Are we conscious chessmen?

by Swami Prasad Sharma
(Dona Paula, Goa, India)

Are we conscious chessmen?

We seem to be living on Earth like chessmen, with innumerable feelings! Then, who are the players?

A game of chess with 32 chessmen of different status and movements has an infinite number of possible ways to finish the game. In the game, each piece gets protection from others and in turn, it also tries to protect others. Two opponent chessmen with selfish motives try to exploit the situation to their advantages. One gains when the other loses.

What about two eternal players, in male and female form, playing friendly? Guiding each other they do not take advantage of the other’s wrong movement. They may argue now and then, but remain sincere and friendly throughout. Ultimately, there is no gain or loss in the game and it may also continue forever. Any moment they can leave the game, in case one of them is not willing. However, status and movement of pieces remain the same, except when one chessman reaches the opponent’s last house and gains the value of the house reached.

In physical life we (all living beings together) are just like chessmen of the chessboard (world) with defined worldly status and skill. Though the real players are God (absolute consciousness) and Nature (body, senses, mind, and intellect), among ourselves we have developed a false ego under the influence of nature alone (forgetting the friendly opponent, i.e., consciousness) and normally, our movements are selfish. In such a game we are looking for our advantages and not paying attention to the opponent’s intentions. Sometimes, it may cause a loss, ultimately. The result is that one gains happiness at the cost of another’s unhappiness.

Now, what is this ego? Let us not call it false but consider it just a chessman with its selfish feelings, when we (conscious chessmen!) have realized that our governors, both players – Nature as female and God in male form, or vice versa – are playing friendly. Please don’t presume that any worldly relations exist between them, or that all relations combined together exist between them. We are mere chessmen and when our movements depend upon their mutual wishes, then only have we lost our ego. Wise people know that it is the ego which is the root cause of our tension, anxiety, and fear, and disturbing our peace of mind.

Realization of this may bring the understanding that Nature and God play for mutual amusement and that the role of each chessman, with its ego or without it, is just for that purpose. (Here we consider that being ignorant of this fact is due to our ego, because in essence, God and Nature are synonymous).

This is the way to gain sainthood and to become a witness of this divine play in the world, while rendering various services related to real welfare (pleasure of mind) for mankind. This sainthood is already present among us; we only need to awaken it. Realizing its need, we may pray to the Almighty, or approach the saints to help us. Usually (real) saints are always in search of such needy persons.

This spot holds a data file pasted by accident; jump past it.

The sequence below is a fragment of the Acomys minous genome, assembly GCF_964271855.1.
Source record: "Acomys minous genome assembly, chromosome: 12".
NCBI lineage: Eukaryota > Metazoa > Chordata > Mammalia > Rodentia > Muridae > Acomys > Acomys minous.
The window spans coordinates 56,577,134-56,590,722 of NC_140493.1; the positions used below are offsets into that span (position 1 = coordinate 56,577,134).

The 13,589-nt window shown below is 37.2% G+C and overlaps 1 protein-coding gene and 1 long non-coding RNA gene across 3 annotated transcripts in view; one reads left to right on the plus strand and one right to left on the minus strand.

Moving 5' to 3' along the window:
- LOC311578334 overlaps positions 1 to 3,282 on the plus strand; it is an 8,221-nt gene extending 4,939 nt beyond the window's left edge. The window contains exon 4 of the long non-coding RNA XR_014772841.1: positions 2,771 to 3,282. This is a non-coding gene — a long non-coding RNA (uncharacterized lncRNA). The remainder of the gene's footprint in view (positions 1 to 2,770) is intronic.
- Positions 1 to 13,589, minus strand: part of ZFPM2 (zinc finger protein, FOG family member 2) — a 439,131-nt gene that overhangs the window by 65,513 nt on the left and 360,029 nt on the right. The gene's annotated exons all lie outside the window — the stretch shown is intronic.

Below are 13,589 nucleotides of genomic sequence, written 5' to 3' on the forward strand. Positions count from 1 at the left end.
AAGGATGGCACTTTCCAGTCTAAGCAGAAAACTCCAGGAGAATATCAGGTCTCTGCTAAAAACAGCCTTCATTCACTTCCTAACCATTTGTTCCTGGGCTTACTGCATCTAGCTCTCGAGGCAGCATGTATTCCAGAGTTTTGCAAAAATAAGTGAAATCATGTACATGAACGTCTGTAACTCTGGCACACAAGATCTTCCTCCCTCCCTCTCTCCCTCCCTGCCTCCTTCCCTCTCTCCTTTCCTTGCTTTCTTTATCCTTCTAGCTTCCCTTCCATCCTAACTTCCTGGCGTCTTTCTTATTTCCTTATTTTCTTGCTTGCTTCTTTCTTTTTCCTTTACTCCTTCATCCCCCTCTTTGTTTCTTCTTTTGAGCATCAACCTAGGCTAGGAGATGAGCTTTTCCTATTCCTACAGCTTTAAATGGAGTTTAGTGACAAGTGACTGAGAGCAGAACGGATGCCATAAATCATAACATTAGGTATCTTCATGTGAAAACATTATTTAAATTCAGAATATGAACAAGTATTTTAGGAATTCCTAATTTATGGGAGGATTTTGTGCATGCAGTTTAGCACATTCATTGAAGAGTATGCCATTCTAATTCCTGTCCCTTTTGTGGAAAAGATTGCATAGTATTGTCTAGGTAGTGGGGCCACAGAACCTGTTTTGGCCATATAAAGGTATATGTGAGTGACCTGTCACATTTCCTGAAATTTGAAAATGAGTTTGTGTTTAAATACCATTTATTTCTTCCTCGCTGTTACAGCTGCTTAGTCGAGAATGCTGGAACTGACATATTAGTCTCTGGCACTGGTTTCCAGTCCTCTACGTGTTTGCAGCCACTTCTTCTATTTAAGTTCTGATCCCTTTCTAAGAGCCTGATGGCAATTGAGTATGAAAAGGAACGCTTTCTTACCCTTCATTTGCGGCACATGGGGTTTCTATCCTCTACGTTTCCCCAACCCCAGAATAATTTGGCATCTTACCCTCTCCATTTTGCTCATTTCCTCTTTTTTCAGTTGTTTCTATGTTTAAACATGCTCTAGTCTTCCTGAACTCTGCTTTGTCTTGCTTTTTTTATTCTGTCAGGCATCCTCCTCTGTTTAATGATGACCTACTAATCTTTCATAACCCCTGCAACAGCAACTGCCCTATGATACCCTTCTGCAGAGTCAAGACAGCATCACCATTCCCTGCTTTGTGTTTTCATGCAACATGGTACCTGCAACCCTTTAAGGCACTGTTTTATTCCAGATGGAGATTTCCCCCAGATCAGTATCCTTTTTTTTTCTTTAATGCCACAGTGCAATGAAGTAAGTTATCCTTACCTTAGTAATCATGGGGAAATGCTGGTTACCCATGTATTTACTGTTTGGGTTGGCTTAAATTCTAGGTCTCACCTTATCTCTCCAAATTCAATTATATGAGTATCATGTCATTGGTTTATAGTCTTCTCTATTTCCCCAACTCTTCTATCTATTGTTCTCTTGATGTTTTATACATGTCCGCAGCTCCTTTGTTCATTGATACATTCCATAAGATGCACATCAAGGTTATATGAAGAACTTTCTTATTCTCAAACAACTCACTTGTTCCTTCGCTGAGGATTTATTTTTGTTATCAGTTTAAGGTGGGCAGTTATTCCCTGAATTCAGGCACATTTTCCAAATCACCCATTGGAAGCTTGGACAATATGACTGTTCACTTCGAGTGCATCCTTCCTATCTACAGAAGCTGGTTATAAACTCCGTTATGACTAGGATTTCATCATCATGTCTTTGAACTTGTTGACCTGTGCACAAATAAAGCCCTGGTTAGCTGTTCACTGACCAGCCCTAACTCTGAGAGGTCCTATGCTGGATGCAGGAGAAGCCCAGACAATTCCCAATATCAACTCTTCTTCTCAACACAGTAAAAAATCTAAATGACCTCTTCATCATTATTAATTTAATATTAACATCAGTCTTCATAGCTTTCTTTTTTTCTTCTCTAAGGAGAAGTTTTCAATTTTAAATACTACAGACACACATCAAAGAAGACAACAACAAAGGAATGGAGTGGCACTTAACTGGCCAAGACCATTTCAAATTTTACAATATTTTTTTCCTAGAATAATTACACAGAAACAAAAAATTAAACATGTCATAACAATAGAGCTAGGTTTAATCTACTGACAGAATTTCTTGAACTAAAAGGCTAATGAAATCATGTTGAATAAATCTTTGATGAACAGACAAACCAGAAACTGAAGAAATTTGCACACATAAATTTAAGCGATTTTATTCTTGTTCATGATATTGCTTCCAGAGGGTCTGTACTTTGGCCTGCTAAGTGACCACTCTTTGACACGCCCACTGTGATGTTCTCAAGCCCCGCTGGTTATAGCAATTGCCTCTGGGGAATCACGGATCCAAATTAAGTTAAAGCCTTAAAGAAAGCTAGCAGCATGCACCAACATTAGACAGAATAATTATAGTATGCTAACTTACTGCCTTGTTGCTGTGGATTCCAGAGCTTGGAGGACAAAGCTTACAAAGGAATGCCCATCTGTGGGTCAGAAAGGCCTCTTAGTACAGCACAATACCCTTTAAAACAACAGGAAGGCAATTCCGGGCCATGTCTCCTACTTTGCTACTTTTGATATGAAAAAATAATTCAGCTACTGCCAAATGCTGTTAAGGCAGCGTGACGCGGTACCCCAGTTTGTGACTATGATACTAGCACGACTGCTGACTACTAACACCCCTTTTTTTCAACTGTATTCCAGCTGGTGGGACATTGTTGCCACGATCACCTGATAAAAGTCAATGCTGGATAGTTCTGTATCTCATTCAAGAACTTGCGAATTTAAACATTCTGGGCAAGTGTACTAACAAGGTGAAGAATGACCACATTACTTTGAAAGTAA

Sainthood should not be identified with a bed of roses, but with a completely satisfied life, fulfilling the mission of the eternal players, i.e., Soul and Nature. Mission is nothing, but we derive true and eternal pleasure from all our companions (living and non-living). If we adopt the attitude that we are just witness to the eternal play and, if necessary, helping both players leaving our whims, fancy, selfishness, enmity, jealousy, etc. with other chessmen, then only do we derive true pleasure from our surroundings.

Here is an ancient story to give an idea of such a state of mind:

A saint was crossing a river in a boat with many others. When they were reaching mid-stream suddenly a tornado-like storm arose, and the boat seemed to lose balance, due to the high waves. The saint started pouring water in the boat with a Kamandal (a kind of wooden vessel) and continued to do so in spite of the other people’s resistance. Within a few minutes the storm subsided, and now people saw the saint emptying the water from the boat into the river with his Kamandal!

Surprised, people asked an explanation from the saint for his opposite behaviour. The saint, very meekly, replied “When the boat was getting sunk I thought that it was God’s wish, so I helped Him. When the storm subsided and the boat became stable, I thought the mood of God had changed, so I helped Him by emptying the water from the boat. My intention is always to help Him.”

Here, God means God+Nature. For the sake of enjoyment and amusement the Almighty is split in duality. The individual soul that willingly chooses its divine mission during life is considered most lucky by the wise. Contrary to this are the common men pursuing their worldly desires and ignorant of their divine mission.

Each one of us is considered to be an infinitesimal part of God, enjoying worldly objectives with the help of Nature (the physical body). A better proposition would be to remain on the side of Nature, believe the sayings of saints, and develop an enjoyable relationship with God.

Unless we love God with some relationship and respect Nature by utilizing minimum resources from it, our life is not meaningful and complete.

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